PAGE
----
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T1 - Socioeconomic status, race, and long-term outcomes after radical prostatectomy in an equal access health system

T2 - Results from the SEARCH database

AU - Everist, Mary M.

AU - Howard, Lauren E.

AU - Aronson, William J.

AU - Kane, Christopher J.

AU - Amling, Christopher

AU - Cooperberg, Matthew R.

AU - Terris, Martha K.

AU - Freedland, Stephen J.

PY - 2018/1/1

Y1 - 2018/1/1

N2 - Introduction: We previously found racial differences in biochemical recurrence (BCR) after radical prostatectomy (RP) persisted after adjusting for socioeconomic status (SES) while SES did not predict BCR. The impact on long-term prostate cancer (PC) outcomes is unclear. We hypothesized higher SES would associate with better long-term outcomes regardless of race. Methods: Among 4,787 black and white men undergoing RP from 1988 to 2015 in the SEARCH Database, poverty (primary SES measure) was estimated by linking home ZIP-code to census data. Cox models were used to test the association between SES adjusting for demographic, clinicopathological features, and race with BCR, castration-resistant PC (CRPC), metastases, PC-specific mortality (PCSM), and all-cause mortality. Interactions between race and SES were tested. Results: Median follow-up was 98 months (Interquartile range: 54–150 months). There were no interactions between race and SES for BCR. Black men had 10%- to 11% increased BCR risk (P < 0.06) while SES was unrelated to BCR. There were interactions between SES and race for CRPC (P = 0.002), metastasis (P = 0.014), and PCSM (P = 0.004). Lower SES was associated with decreased CRPC (P = 0.012), metastases (P = 0.004), and PCSM (P = 0.049) in black, but not white men (all P ≥ 0.22). Higher SES was associated with decreased all-cause mortality in both races. Conclusions: In an equal-access setting, lower SES associated with decreased CRPC, metastases, and PCSM in black but not white men. If confirmed, these findings suggest a complex relationship between race, SES, and PC with further research needed to understand why low SES in black men decreased the risk for poor PC outcomes after RP.

AB - Introduction: We previously found racial differences in biochemical recurrence (BCR) after radical prostatectomy (RP) persisted after adjusting for socioeconomic status (SES) while SES did not predict BCR. The impact on long-term prostate cancer (PC) outcomes is unclear. We hypothesized higher SES would associate with better long-term outcomes regardless of race. Methods: Among 4,787 black and white men undergoing RP from 1988 to 2015 in the SEARCH Database, poverty (primary SES measure) was estimated by linking home ZIP-code to census data. Cox models were used to test the association between SES adjusting for demographic, clinicopathological features, and race with BCR, castration-resistant PC (CRPC), metastases, PC-specific mortality (PCSM), and all-cause mortality. Interactions between race and SES were tested. Results: Median follow-up was 98 months (Interquartile range: 54–150 months). There were no interactions between race and SES for BCR. Black men had 10%- to 11% increased BCR risk (P < 0.06) while SES was unrelated to BCR. There were interactions between SES and race for CRPC (P = 0.002), metastasis (P = 0.014), and PCSM (P = 0.004). Lower SES was associated with decreased CRPC (P = 0.012), metastases (P = 0.004), and PCSM (P = 0.049) in black, but not white men (all P ≥ 0.22). Higher SES was associated with decreased all-cause mortality in both races. Conclusions: In an equal-access setting, lower SES associated with decreased CRPC, metastases, and PCSM in black but not white men. If confirmed, these findings suggest a complex relationship between race, SES, and PC with further research needed to understand why low SES in black men decreased the risk for poor PC outcomes after RP.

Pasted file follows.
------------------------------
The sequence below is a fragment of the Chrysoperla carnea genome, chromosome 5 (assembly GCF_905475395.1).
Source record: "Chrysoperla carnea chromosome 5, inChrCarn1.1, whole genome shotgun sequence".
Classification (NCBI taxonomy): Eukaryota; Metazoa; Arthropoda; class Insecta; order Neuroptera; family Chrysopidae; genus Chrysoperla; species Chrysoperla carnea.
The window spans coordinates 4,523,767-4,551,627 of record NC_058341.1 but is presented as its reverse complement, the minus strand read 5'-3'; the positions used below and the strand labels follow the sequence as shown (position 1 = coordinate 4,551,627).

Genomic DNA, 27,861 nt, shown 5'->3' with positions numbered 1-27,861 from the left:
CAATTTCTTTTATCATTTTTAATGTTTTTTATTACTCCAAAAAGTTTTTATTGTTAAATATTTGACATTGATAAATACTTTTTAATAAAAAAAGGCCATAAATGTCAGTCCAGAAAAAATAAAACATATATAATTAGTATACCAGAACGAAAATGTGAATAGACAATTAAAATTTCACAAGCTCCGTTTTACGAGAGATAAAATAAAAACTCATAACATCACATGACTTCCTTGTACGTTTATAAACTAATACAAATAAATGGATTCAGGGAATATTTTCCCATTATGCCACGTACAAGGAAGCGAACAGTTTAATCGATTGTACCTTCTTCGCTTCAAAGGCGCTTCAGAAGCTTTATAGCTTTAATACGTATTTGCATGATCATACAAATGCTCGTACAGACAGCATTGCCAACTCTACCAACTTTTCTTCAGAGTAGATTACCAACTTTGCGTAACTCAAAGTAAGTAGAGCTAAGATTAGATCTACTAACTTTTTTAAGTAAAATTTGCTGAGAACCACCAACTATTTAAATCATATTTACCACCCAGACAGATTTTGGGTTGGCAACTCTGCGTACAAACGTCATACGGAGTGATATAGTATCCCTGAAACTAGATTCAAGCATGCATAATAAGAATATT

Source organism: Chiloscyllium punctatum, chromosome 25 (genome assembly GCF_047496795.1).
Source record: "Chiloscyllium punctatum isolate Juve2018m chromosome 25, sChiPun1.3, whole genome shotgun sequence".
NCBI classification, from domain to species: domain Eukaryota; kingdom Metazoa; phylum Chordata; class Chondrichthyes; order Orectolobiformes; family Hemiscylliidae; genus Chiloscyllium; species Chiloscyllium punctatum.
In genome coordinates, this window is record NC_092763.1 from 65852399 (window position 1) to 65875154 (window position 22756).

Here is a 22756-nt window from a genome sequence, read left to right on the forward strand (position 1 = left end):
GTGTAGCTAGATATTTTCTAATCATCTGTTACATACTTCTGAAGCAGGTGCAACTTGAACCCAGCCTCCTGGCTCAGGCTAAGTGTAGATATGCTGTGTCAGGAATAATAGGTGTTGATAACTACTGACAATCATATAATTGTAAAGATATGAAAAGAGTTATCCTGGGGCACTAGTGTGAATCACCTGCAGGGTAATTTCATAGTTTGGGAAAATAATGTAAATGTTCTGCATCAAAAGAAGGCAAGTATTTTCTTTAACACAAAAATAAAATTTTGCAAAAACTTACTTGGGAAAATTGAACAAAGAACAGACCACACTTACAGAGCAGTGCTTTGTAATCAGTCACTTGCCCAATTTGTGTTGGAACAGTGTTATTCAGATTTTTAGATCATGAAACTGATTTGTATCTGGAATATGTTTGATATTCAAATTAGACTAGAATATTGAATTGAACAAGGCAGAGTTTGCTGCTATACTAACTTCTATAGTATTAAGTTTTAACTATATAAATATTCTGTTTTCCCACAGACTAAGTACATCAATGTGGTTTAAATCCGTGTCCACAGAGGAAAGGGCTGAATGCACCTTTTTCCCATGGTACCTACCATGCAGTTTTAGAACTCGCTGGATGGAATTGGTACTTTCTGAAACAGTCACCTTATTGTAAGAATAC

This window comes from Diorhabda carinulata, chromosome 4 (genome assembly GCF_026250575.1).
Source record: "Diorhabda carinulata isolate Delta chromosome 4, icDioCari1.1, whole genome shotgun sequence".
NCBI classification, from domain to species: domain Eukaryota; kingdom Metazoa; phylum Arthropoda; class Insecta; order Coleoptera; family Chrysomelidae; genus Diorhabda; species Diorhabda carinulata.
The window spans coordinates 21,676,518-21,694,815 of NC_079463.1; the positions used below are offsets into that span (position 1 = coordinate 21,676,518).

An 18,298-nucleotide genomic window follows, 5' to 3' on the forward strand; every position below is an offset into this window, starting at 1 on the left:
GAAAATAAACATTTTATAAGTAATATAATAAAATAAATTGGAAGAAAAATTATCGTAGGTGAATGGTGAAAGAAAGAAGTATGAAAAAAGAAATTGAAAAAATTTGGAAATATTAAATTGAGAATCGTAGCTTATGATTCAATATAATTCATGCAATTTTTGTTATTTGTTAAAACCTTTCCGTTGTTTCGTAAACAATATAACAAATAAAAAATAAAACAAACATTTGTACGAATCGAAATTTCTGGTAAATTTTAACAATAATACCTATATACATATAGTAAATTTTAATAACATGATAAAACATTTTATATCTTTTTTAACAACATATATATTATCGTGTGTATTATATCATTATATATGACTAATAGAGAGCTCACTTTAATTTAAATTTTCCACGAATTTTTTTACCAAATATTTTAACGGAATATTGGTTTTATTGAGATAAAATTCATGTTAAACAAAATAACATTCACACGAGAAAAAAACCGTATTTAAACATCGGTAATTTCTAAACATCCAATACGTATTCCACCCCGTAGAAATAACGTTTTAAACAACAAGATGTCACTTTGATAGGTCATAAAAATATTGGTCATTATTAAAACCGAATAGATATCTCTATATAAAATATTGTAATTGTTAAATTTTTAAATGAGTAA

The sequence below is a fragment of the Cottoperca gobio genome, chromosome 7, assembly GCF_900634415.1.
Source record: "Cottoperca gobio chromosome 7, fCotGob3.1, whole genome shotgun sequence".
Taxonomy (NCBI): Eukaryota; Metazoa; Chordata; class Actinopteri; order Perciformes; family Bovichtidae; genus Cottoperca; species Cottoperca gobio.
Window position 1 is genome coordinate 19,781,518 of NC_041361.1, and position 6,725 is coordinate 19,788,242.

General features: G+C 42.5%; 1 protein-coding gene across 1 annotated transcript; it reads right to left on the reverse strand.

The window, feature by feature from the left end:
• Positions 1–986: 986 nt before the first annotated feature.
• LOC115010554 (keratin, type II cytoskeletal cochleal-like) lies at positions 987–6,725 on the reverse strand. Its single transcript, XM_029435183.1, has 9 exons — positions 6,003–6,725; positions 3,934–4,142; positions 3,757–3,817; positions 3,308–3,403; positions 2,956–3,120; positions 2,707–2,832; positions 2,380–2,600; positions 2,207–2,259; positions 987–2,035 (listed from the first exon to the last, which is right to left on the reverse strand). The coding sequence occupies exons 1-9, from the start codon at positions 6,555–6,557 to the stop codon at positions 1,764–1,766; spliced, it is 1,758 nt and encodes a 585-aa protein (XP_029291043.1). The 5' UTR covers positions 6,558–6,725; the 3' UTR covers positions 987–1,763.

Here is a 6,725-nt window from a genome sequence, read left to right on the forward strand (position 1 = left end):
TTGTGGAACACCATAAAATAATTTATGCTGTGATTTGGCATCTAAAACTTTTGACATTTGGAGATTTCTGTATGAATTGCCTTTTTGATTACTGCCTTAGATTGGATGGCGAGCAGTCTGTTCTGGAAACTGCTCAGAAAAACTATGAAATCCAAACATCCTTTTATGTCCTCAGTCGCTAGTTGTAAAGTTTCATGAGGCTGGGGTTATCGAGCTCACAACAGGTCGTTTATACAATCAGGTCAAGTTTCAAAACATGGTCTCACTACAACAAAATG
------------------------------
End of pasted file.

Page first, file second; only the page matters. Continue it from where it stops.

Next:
KW - Castration-resistant

KW - Equal-access

KW - Metastasis

KW - Prostate cancer

KW - Race

KW - Socioeconomic status